Gatwick drone police: We are not back to square one
Detectives hunting the Gatwick Airport drone operator insist they are “not back to square one”, despite dismissing the two prime suspects initially held over the investigation from their inquiries.
Sussex Police said there were some “persons of interest” – particularly following the discovery of a damaged drone inside the airport’s perimeter fence – following the decision to release a man and a woman from nearby Crawley without charge.
The pair, aged 47 and 54 respectively, made no comment as they darted inside their home on Sunday morning, having been arrested on Friday evening following a “tip-off” from a member of the public.
Detective Chief Superintendent Jason Tingley said: “We are not back to square one. Whilst these two people have been in custody, we have a number of lines of inquiry and persons of interest.”
Asked about speculation there was never a drone, he said: “Of course, that’s a possibility. We are working with human beings saying they have seen something.
“Until we’ve got more clarity around what they’ve said, the detail – the time, place, direction of travel, all those types of things – and that’s a big task.”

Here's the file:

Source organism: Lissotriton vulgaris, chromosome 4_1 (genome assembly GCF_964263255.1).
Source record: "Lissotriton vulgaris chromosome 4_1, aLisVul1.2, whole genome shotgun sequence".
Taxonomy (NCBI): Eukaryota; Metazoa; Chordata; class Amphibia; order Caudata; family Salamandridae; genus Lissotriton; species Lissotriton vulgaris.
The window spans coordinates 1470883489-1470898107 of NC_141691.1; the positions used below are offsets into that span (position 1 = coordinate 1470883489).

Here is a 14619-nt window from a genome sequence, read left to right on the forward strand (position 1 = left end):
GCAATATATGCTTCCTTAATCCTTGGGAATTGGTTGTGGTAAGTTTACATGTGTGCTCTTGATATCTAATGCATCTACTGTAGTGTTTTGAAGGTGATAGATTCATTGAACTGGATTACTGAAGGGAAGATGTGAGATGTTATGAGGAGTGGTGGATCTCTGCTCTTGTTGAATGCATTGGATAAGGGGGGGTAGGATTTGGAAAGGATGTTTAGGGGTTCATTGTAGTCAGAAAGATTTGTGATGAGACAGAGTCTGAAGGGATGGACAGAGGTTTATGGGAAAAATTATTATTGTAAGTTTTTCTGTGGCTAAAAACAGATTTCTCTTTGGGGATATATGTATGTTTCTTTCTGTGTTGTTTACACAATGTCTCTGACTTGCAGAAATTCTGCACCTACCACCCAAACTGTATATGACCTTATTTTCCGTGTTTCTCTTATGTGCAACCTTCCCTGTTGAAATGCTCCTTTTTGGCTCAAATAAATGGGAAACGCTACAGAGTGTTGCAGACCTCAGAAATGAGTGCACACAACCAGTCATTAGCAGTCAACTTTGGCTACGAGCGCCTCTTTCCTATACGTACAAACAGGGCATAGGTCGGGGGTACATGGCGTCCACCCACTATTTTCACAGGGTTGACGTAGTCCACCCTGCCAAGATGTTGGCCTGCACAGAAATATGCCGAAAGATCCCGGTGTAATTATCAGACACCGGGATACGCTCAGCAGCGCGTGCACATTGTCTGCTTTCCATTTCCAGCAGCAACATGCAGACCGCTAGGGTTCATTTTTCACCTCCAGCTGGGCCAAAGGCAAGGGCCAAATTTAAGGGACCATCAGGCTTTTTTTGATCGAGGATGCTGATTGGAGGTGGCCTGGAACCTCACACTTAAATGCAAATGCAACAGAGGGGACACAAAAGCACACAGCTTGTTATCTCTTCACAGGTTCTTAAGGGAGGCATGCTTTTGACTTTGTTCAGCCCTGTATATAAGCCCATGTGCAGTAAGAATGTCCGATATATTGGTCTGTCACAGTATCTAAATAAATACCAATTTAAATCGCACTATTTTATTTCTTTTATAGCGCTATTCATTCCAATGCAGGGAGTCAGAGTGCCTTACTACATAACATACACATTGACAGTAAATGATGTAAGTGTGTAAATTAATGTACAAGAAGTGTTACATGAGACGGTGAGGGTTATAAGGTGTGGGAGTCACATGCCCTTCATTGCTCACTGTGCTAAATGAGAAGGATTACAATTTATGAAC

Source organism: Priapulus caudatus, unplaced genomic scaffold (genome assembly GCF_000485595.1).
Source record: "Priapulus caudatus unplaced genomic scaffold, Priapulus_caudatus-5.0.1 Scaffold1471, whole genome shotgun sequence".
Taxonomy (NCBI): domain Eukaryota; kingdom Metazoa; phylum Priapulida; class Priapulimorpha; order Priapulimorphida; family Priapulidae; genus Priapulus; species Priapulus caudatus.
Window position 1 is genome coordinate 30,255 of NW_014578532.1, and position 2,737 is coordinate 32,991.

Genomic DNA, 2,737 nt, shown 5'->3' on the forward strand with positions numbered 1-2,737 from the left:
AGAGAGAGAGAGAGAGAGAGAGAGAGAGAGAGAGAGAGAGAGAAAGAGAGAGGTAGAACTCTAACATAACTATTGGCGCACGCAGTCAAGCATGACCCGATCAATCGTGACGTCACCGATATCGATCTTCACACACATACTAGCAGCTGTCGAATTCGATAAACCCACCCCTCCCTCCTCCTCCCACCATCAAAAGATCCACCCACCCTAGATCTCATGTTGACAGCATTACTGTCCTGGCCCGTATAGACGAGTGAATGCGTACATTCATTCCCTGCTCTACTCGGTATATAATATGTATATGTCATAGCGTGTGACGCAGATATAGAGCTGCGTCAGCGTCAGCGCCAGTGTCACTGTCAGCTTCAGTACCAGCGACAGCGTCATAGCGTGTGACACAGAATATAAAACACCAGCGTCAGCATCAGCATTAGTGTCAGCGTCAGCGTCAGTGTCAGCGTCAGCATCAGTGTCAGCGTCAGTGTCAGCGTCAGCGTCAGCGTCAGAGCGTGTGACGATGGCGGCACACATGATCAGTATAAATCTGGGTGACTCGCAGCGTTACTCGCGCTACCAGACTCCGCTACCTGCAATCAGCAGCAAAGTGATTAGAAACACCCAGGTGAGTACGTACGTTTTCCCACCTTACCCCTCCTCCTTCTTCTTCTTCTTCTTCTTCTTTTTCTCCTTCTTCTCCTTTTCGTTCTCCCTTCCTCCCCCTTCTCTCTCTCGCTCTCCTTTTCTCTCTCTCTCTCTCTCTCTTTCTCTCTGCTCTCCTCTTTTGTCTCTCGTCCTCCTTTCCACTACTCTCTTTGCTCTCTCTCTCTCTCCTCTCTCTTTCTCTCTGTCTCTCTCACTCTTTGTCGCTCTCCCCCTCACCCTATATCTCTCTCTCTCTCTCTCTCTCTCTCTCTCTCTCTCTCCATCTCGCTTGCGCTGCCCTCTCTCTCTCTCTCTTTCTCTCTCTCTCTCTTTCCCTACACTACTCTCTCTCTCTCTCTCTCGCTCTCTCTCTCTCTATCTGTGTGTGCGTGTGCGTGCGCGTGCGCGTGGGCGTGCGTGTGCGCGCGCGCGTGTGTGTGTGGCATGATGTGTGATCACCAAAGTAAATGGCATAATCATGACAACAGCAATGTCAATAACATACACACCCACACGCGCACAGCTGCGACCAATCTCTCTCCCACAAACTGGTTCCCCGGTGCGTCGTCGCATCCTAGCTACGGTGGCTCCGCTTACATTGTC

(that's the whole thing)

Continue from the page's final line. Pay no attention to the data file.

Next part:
But he said one of the “working theories” was that the damaged drone found close to the airport in Horley was responsible for causing the disruption.
He said: “Always look at it with an open mind, but actually it’s very basic common sense that a damaged drone, which may have not been there at a particular point in time has now been seen by an occupier, a member of the public, and then they’ve told us, ‘We’ve found this’.
“Then we go and forensically recover it and do everything we can at that location to try and get a bit more information.”
Around 1,000 flights were cancelled or diverted after drones were spotted inside the perimeter of the UK’s second biggest airport on Wednesday and approximately 140,000 passengers were affected.
Mr Tingley said police were running a three-pronged investigation including working through information relating to “persons of interest”, investigating more than 67 drone sightings and forensically examining the damaged drone.
But he explained the examination could be hampered by the wet weather on Friday and Saturday, which could have washed away evidence.
And he could not rule out the risk the culprits would strike again at Gatwick or another airport.
But Mr Tingley said he hoped the reward money – £50,000 from Crimestoppers and an additional £10,000 from the charity’s chairman Lord Ashcroft – would persuade someone to come forward with the vital clue.
“Someone, somewhere knows either the perpetrator or perpetrators responsible for this, or has information relating to these incidents,” he said.
“But secondly, our tactical response, should there be any more drone sightings, is still in place.”